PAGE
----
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I am using GNU bash as my shell on Linux:

$ bash --version
GNU bash, version 4.2.45(1)-release (x86_64-pc-linux-gnu)
Copyright (C) 2011 Free Software Foundation, Inc.
License GPLv3+: GNU GPL version 3 or later <>

This is free software; you are free to change and redistribute it.
There is NO WARRANTY, to the extent permitted by law.

It acts very strangely when I am setting an environment variable with a FS path as its value.

Say I want to add /opt/database/bin to the front of PATH.

I start by typing in:

$ export PATH=/o

Then I press the tab key on my keyboard.

But instead of completing the path to /opt, it deletes the PATH= part! Instead, I get:

$ export /opt/

That is, of course, extremely useless to me and very aggravating! I am then required to add in the environment variable name manually, which is not at all what I wish to be doing!

I wanted it to complete it to this:

$ export PATH=/opt/

Then I can complete the rest of the path using minimal typing and the tab key.

Is there any way that I can get it to not delete the environment variable, and to act in a sensible way that helps make me productive to the max?

share|improve this question
I tried than on a few versions of Bash including 3.2.25, 4.0.33, 4.1.2, 4.2.28 and 4.2.37 and I don't see that behavior. It works for me as you'd expect. Do you have Bash-Completion or any other completion functions in effect? Also, were you doing completion with export PATH=$PATH:/o instead of what you indicated? What distribution of Linux? – Dennis Williamson Sep 9 '13 at 19:08
@Dennis, you are my savior! I did not even realize that Bash-Completion existed, and I did not realize that I had it installed on my Debian! After removing the bash-completion 1:2.0-1 package it is working as I expected it to. Many thanks, sir! – Sara Jones Sep 10 '13 at 1:07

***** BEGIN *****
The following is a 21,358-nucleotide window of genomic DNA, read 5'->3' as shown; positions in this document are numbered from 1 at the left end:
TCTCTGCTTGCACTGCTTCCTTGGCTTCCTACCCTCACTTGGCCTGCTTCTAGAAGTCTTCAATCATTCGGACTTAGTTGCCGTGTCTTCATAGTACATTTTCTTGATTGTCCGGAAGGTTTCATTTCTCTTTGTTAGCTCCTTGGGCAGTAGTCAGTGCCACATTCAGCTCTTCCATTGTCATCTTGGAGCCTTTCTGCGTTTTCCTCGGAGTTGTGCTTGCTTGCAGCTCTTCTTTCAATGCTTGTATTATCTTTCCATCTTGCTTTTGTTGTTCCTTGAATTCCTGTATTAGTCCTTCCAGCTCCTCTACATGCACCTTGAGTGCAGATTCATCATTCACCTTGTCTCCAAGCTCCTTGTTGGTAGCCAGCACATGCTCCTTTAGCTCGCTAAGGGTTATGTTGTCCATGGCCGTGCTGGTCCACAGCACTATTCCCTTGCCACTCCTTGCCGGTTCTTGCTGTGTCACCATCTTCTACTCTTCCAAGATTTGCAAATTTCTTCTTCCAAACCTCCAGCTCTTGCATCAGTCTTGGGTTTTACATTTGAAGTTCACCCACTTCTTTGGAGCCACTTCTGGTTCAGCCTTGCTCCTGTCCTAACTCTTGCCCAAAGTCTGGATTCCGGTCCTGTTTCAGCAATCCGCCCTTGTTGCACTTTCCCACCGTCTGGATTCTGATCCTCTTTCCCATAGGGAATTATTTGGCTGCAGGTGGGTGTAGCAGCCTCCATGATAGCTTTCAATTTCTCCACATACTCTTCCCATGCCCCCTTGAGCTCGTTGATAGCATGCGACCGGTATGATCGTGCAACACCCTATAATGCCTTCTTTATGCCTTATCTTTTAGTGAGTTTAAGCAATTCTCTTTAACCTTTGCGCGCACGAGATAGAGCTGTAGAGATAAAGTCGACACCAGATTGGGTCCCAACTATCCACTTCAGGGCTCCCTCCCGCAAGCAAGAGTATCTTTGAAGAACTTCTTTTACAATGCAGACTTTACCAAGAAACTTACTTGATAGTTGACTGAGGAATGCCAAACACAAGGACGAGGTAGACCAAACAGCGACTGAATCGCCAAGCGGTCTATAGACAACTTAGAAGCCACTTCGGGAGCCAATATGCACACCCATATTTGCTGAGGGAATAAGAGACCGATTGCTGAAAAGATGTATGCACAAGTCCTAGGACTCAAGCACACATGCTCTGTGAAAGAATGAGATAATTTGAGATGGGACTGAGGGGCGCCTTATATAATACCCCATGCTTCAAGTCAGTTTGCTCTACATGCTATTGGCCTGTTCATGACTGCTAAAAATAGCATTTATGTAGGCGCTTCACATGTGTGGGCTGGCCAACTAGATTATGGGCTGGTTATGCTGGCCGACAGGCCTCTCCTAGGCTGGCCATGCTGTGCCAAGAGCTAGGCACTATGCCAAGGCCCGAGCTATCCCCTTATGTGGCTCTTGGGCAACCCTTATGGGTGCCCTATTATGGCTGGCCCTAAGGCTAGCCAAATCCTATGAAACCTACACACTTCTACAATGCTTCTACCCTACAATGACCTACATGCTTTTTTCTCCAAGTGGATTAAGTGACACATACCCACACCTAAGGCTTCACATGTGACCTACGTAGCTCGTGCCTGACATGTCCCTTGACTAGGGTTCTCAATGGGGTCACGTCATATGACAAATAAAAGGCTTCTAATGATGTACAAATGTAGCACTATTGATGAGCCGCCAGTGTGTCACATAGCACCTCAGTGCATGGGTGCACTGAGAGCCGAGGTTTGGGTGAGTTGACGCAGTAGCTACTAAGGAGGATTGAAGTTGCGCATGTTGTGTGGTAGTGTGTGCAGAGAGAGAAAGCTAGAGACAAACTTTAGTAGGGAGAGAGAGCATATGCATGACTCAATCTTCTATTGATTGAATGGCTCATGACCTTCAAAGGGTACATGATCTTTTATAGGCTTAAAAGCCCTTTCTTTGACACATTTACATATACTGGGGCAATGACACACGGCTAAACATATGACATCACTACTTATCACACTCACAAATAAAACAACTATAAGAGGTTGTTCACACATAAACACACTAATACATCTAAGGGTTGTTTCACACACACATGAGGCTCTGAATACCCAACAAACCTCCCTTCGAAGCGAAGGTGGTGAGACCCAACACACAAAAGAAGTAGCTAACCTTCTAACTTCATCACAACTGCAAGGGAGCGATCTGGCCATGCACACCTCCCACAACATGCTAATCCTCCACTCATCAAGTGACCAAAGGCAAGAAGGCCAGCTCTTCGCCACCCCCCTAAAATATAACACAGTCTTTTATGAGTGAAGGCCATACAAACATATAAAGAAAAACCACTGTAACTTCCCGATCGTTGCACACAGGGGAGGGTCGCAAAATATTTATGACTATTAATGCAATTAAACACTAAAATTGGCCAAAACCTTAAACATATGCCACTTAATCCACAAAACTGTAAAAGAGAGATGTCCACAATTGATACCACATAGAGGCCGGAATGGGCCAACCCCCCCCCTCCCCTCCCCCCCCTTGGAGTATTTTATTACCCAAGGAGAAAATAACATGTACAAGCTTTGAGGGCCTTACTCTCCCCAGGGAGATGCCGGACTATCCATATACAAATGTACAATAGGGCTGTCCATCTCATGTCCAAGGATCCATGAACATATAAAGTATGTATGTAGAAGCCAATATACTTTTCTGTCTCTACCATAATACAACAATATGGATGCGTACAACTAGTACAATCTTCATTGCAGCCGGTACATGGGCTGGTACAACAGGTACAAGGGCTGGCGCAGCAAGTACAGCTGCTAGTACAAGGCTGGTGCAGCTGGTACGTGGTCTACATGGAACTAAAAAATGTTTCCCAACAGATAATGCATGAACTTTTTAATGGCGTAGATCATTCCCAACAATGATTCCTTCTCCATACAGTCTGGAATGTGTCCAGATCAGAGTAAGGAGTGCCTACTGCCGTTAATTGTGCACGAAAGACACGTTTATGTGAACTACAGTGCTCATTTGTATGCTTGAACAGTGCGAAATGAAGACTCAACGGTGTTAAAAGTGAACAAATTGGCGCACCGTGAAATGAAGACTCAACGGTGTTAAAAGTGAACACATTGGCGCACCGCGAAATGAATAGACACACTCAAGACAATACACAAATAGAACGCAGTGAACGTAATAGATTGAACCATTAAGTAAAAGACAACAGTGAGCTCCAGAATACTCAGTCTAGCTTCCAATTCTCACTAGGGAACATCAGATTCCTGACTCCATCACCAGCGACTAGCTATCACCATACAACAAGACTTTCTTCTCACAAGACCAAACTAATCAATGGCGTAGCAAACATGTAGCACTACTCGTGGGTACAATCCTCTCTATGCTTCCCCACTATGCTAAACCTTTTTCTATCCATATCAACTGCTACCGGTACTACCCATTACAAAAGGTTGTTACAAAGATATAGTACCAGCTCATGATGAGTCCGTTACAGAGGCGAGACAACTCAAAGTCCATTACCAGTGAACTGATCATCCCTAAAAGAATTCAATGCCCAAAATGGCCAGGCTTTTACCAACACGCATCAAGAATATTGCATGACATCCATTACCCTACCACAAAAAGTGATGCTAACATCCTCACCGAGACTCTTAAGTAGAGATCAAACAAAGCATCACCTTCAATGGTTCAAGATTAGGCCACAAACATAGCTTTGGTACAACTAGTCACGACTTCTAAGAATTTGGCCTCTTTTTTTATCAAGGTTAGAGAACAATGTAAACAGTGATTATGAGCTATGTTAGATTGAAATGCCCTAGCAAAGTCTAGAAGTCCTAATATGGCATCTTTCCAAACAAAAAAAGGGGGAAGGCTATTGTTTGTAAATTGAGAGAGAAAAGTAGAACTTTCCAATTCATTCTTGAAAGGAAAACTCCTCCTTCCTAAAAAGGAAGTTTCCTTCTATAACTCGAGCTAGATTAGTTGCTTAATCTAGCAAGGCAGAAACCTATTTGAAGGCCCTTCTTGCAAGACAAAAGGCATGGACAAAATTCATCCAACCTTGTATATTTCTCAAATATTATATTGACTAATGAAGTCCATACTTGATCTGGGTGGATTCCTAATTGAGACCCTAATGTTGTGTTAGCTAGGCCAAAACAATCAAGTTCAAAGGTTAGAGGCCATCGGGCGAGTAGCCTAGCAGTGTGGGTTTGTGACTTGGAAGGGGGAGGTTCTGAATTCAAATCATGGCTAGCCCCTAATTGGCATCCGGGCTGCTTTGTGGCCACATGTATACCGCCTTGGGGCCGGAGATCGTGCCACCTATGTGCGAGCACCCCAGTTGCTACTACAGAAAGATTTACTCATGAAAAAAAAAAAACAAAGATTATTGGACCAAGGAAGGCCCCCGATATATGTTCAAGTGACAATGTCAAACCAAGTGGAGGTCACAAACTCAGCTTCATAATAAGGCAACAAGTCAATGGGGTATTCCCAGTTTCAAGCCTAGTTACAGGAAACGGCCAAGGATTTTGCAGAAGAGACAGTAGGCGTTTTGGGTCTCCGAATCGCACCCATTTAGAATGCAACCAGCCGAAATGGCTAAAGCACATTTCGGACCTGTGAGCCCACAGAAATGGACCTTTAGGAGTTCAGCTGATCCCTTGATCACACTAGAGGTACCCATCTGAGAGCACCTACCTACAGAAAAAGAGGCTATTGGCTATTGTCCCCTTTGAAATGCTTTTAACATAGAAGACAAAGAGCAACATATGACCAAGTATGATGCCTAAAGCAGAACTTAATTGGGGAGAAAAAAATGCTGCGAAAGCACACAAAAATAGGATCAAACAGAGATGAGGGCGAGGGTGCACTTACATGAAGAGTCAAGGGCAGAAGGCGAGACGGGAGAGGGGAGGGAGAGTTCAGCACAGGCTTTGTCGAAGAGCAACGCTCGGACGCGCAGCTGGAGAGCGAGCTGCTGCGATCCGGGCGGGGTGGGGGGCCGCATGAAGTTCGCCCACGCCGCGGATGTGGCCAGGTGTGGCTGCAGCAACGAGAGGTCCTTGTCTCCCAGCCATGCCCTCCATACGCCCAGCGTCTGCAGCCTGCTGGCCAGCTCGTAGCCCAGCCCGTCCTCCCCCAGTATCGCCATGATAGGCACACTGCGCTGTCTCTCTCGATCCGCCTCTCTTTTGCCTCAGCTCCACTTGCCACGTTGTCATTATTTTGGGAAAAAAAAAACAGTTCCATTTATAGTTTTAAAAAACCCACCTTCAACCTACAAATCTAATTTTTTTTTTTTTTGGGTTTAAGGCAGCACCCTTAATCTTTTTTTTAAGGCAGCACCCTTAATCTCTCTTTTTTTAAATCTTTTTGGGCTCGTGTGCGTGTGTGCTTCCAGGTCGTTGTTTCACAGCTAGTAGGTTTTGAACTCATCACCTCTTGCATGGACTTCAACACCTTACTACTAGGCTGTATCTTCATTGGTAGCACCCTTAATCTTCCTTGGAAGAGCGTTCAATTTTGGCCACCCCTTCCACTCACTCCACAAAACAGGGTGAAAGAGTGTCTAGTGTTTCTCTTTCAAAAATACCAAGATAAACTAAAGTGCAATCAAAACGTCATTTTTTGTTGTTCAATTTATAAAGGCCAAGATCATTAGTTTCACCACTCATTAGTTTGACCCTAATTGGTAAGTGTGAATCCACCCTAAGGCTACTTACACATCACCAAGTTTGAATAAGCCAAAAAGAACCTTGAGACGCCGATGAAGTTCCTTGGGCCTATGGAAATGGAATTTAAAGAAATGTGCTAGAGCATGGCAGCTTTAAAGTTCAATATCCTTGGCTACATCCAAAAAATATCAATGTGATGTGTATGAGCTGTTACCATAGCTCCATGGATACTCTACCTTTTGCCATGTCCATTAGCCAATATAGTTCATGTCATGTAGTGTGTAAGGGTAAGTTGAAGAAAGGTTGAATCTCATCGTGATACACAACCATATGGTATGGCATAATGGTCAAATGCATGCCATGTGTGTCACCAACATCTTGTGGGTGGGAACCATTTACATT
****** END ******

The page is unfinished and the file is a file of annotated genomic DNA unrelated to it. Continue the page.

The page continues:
I'll enter it as an answer and you can mark it accepted (and upvote it too, if you like). – Dennis Williamson Sep 10 '13 at 1:12
up vote 2 down vote accepted

Try disabling Bash-Completion.

Your PATH completion works for me, however, on systems using Bash-Completion. You might try un-installing and re-installing it to see if it works. I find the functionality it provides too useful to give up.

share|improve this answer

disabling Bash-Completion altogether has probably been an overkill. It is a very useful and productive feature.

The breakage such as you describe is usually caused by specific bash completion configuration scripts that lie in /etc/bash_completion.d/, installed by third party .deb packages.

I had the exact same problem on Ubuntu, and in my case the culprit turned out to be the /etc/bash_completion.d/npm script installed by the npm Debian package (containing the package manager for Node.js).

I've just moved the npm script out of /etc/bash_completion.d/ - problem solved, and useful Bash Completion functionality preserved.

share|improve this answer
BTW, I've reported the issue in this particular script: – Aleksander Adamowski Jan 22 '14 at 15:43

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